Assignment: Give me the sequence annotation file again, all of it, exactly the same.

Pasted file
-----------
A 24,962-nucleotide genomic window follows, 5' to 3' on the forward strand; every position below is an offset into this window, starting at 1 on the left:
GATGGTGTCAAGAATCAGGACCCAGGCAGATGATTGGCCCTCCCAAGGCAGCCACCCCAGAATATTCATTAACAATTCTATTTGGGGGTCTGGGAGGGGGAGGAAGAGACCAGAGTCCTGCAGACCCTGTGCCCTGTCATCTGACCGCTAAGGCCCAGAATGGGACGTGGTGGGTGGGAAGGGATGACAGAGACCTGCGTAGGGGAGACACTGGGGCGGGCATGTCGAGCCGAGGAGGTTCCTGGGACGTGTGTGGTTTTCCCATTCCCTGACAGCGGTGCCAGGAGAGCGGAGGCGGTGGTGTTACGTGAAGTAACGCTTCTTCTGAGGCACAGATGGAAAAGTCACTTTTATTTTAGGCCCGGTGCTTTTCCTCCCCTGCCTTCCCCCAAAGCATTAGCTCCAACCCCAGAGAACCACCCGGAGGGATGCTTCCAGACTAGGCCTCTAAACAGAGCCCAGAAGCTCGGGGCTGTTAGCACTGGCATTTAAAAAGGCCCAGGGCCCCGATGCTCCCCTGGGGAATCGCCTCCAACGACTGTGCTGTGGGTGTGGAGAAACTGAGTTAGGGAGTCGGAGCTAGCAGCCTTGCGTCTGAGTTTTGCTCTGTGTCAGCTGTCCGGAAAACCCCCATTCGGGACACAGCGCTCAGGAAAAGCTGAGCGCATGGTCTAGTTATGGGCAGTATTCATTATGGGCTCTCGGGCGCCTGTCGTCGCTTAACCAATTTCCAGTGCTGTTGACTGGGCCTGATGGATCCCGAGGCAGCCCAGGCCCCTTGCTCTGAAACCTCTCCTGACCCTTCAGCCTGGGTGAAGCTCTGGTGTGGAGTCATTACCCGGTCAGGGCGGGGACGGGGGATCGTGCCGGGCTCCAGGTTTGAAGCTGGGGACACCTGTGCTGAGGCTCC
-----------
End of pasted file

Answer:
A 24,962-nucleotide genomic window follows, 5' to 3' on the forward strand; every position below is an offset into this window, starting at 1 on the left:
GATGGTGTCAAGAATCAGGACCCAGGCAGATGATTGGCCCTCCCAAGGCAGCCACCCCAGAATATTCATTAACAATTCTATTTGGGGGTCTGGGAGGGGGAGGAAGAGACCAGAGTCCTGCAGACCCTGTGCCCTGTCATCTGACCGCTAAGGCCCAGAATGGGACGTGGTGGGTGGGAAGGGATGACAGAGACCTGCGTAGGGGAGACACTGGGGCGGGCATGTCGAGCCGAGGAGGTTCCTGGGACGTGTGTGGTTTTCCCATTCCCTGACAGCGGTGCCAGGAGAGCGGAGGCGGTGGTGTTACGTGAAGTAACGCTTCTTCTGAGGCACAGATGGAAAAGTCACTTTTATTTTAGGCCCGGTGCTTTTCCTCCCCTGCCTTCCCCCAAAGCATTAGCTCCAACCCCAGAGAACCACCCGGAGGGATGCTTCCAGACTAGGCCTCTAAACAGAGCCCAGAAGCTCGGGGCTGTTAGCACTGGCATTTAAAAAGGCCCAGGGCCCCGATGCTCCCCTGGGGAATCGCCTCCAACGACTGTGCTGTGGGTGTGGAGAAACTGAGTTAGGGAGTCGGAGCTAGCAGCCTTGCGTCTGAGTTTTGCTCTGTGTCAGCTGTCCGGAAAACCCCCATTCGGGACACAGCGCTCAGGAAAAGCTGAGCGCATGGTCTAGTTATGGGCAGTATTCATTATGGGCTCTCGGGCGCCTGTCGTCGCTTAACCAATTTCCAGTGCTGTTGACTGGGCCTGATGGATCCCGAGGCAGCCCAGGCCCCTTGCTCTGAAACCTCTCCTGACCCTTCAGCCTGGGTGAAGCTCTGGTGTGGAGTCATTACCCGGTCAGGGCGGGGACGGGGGATCGTGCCGGGCTCCAGGTTTGAAGCTGGGGACACCTGTGCTGAGGCTCC